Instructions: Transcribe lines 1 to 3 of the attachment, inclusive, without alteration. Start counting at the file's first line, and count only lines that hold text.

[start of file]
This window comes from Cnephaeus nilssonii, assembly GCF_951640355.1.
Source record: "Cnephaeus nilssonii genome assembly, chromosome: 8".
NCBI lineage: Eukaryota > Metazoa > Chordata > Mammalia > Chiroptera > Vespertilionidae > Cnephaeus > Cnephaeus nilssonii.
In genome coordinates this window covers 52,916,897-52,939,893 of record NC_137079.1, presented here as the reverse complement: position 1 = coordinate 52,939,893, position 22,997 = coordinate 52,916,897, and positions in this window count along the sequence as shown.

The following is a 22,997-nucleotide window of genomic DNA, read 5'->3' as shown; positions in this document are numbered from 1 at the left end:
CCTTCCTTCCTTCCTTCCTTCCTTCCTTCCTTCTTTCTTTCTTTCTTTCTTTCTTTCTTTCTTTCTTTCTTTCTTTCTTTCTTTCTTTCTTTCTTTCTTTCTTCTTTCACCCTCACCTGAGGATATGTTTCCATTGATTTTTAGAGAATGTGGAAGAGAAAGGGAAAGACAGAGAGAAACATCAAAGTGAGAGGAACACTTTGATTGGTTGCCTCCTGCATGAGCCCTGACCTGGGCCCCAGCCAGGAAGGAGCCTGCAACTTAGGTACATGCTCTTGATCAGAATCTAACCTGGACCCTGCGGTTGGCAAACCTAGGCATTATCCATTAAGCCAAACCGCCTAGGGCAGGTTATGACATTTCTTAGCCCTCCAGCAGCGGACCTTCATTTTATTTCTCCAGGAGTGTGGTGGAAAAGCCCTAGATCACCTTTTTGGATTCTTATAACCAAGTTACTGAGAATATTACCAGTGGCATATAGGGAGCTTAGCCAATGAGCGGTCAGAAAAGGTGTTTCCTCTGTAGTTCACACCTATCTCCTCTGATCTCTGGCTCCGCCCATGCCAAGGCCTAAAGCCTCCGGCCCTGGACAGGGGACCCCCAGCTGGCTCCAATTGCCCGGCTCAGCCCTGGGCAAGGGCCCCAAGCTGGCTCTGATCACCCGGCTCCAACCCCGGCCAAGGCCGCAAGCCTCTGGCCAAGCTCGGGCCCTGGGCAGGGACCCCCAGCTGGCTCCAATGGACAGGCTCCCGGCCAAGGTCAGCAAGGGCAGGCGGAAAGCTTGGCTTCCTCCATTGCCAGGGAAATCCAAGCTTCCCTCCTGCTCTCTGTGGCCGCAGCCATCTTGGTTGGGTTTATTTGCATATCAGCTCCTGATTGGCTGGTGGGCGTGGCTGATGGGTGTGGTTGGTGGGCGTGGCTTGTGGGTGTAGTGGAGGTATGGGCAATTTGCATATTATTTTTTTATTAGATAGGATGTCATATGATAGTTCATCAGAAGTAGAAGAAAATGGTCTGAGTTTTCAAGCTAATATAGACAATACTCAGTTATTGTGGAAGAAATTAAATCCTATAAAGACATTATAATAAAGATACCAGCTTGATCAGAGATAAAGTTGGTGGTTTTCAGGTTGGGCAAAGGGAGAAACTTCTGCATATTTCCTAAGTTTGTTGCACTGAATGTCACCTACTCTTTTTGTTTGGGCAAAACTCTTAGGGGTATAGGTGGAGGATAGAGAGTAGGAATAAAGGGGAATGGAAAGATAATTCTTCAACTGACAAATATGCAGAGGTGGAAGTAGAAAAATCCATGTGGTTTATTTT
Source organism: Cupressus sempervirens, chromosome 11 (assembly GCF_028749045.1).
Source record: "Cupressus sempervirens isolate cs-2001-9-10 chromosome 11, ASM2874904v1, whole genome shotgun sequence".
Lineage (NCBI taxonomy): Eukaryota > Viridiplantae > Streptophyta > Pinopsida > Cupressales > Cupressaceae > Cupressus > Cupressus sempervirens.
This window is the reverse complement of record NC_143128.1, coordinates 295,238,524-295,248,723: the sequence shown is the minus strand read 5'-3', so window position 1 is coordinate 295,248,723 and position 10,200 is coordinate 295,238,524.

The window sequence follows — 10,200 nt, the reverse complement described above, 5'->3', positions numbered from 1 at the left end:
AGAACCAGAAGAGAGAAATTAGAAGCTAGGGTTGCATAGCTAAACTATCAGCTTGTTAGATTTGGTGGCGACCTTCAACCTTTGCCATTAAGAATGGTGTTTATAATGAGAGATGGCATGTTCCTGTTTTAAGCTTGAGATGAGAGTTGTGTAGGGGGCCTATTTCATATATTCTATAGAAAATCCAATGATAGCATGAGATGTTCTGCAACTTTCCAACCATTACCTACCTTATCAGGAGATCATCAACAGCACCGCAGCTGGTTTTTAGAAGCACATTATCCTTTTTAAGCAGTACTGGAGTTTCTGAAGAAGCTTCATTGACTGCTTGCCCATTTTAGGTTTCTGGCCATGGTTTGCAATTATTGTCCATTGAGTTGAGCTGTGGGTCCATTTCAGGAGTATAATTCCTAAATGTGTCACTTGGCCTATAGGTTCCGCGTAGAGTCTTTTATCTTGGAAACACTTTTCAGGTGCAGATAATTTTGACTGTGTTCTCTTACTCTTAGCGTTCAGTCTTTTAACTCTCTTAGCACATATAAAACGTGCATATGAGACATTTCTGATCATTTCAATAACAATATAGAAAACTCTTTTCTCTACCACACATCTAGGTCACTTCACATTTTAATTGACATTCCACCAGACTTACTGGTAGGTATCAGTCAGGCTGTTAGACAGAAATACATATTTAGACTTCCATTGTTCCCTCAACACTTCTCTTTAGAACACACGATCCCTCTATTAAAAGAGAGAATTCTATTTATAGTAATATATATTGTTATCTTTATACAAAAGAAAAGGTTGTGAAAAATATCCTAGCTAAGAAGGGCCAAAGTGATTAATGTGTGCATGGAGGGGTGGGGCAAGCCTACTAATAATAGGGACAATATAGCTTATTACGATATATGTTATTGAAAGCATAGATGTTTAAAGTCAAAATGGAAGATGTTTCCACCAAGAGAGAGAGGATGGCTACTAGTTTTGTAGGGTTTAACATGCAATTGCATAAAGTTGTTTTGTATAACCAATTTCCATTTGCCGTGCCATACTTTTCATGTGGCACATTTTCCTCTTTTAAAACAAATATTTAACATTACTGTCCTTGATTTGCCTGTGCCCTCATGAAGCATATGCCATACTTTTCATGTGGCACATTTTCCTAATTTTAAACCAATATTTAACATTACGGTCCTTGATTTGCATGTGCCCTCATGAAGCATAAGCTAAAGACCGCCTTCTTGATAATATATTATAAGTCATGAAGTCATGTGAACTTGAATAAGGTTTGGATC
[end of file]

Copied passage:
This window comes from Cnephaeus nilssonii, assembly GCF_951640355.1.
Source record: "Cnephaeus nilssonii genome assembly, chromosome: 8".
NCBI lineage: Eukaryota > Metazoa > Chordata > Mammalia > Chiroptera > Vespertilionidae > Cnephaeus > Cnephaeus nilssonii.